While Angelenos fretted about Carmageddon, some 200 construction workers labored through the weekend tearing down the Mulholland Drive bridge, just a small part of the roughly 18,000 employed on the entire 405 widening project.
This large number of jobs in the midst of a deep recession and high unemployment is one of the generally unnoticed benefits of a project that has drawn many complaints from motorists furious at any interruption of their driving.
“This is very important in creating jobs,” Mayor Antonio Villaraigosa told me Saturday morning. The 405 project, he noted, would complete the high occupancy vehicle lane system around the metropolitan area.
I talked to the mayor on the phone as he was headed south on the Harbor Freeway to the funeral of Ramona Hahn, widow of County Supervisor Kenneth Hahn. Traffic was pretty clear, he said, although he expected it to get worse later in the day as crowds arrive for the big soccer game at the Coliseum. By that time, he’ll be at the city’s emergency operation center.
I live in the heart of Carmageddon country, near Olympic Boulevard and Veteran Avenue, one of the designated detour routes. I rose at 6 a.m., went outside to pick up the newspapers and looked at an empty Olympic Boulevard. Around 7:30 a.m., my wife Nancy and I walked south on Veteran to Pico Boulevard to have breakfast at the Colony. There were hardly any cars on Veteran. Most of the houses we passed had cars parked in driveways and it was unusually quiet. That was because, we realized, there was no sound from the nearby 405, whose constant hum is a presence in our lives. The only noise came from news copters circling above.
Pico was quiet, too. After breakfast, we walked east to Prosser Avenue, noticing several motorcycle cops and police cars. We headed back home, stopping to show two non-English speaking tourists how to get to Macy’s.
Villaraigosa returned my phone call late in the morning. We discussed how Carmageddon related to the big transportation picture in Los Angeles County, which involves construction of two more light rail lines, the Westside subway and the high occupancy freeway lanes.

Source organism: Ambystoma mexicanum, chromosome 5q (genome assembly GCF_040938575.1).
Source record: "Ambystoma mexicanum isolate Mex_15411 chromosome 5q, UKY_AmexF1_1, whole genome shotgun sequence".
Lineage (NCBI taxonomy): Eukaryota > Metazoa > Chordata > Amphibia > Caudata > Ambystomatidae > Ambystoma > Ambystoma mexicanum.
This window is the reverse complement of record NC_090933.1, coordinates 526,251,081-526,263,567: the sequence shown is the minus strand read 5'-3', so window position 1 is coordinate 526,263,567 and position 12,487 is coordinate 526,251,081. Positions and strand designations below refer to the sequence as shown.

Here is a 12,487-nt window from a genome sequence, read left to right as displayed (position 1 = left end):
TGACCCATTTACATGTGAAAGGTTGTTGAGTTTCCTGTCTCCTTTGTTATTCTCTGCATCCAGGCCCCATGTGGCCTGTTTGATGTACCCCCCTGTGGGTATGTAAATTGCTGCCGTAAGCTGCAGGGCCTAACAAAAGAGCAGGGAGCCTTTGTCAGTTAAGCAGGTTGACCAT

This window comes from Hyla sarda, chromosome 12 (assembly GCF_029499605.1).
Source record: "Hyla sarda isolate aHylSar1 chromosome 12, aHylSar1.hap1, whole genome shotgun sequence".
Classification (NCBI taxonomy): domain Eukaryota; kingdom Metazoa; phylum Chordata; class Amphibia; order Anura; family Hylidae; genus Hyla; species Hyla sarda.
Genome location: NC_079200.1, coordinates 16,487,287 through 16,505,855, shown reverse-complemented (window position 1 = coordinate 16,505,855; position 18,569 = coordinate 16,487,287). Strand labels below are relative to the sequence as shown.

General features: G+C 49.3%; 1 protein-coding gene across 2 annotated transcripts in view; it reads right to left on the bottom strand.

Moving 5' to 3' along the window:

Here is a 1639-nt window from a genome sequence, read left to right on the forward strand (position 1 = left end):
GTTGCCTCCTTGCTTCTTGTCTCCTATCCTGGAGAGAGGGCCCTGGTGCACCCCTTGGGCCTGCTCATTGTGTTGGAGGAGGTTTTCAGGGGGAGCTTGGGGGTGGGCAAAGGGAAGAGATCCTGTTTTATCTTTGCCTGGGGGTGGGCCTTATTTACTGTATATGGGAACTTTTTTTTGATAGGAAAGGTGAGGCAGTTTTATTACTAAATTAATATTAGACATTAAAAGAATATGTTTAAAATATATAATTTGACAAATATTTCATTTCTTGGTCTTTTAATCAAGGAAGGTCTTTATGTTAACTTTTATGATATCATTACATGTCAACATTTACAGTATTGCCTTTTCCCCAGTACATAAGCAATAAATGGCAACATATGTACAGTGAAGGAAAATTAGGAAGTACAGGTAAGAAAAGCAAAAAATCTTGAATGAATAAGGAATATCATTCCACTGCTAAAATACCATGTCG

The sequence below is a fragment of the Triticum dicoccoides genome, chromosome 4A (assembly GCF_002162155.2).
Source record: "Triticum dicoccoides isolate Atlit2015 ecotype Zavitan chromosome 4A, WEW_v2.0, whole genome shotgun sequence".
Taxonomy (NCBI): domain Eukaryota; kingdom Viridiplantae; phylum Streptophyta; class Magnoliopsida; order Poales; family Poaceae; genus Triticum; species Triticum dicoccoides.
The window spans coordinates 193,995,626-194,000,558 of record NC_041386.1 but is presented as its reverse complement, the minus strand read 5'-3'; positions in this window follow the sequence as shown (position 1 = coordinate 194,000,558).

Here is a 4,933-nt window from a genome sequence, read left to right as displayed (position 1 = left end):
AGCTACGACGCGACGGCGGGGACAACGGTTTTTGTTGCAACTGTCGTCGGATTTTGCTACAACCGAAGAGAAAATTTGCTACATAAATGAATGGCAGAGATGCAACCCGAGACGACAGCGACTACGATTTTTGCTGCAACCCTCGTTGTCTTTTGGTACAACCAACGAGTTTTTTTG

Construction of all these projects will be speeded up, he said, if Congress passes and President Barack Obama signs the America Fast Forward legislation, which would provide immediate loans to local governments for transportation projects, as well as give them power to issue bonds with a federal tax break. These would be repaid with local revenue. In Los Angeles, the money to speed up transportation projects would be repaid by revenue from a one half-cent sales tax approved by the voters in 2008.
Villaraigosa proposed this a while back to finance completion of the projects in 10 years rather than the 30 that had been originally plan. It’s called the 30-10 plan. “It will create 106,000 jobs in 10 years,” said Villaraigosa, who is going to Washington again to lobby for the plan.
I asked him how it could pass a House of Representatives run by conservative Republicans who hate government spending. He said since the program consists of loans, it actually doesn’t increase spending. More important it’s backed by the Republican chairman of the House Transportation and Infrastructure Committee, John Mica.
Without much media emphasis on the job aspect, these projects are already putting people to work in a county where unemployment is almost 12 per cent. While construction crews worked on the 405, many miles away, workers had started on the Gold Line light rail extension through the San Gabriel Valley, which business interests there said will create 2,630 construction jobs plus 4,270 more in businesses related to the project.
I looked out the door. At noon, Olympic Boulevard was still quiet. The news copters had gone away. It may get much worse during the weekend but I’ll let others report the bad news.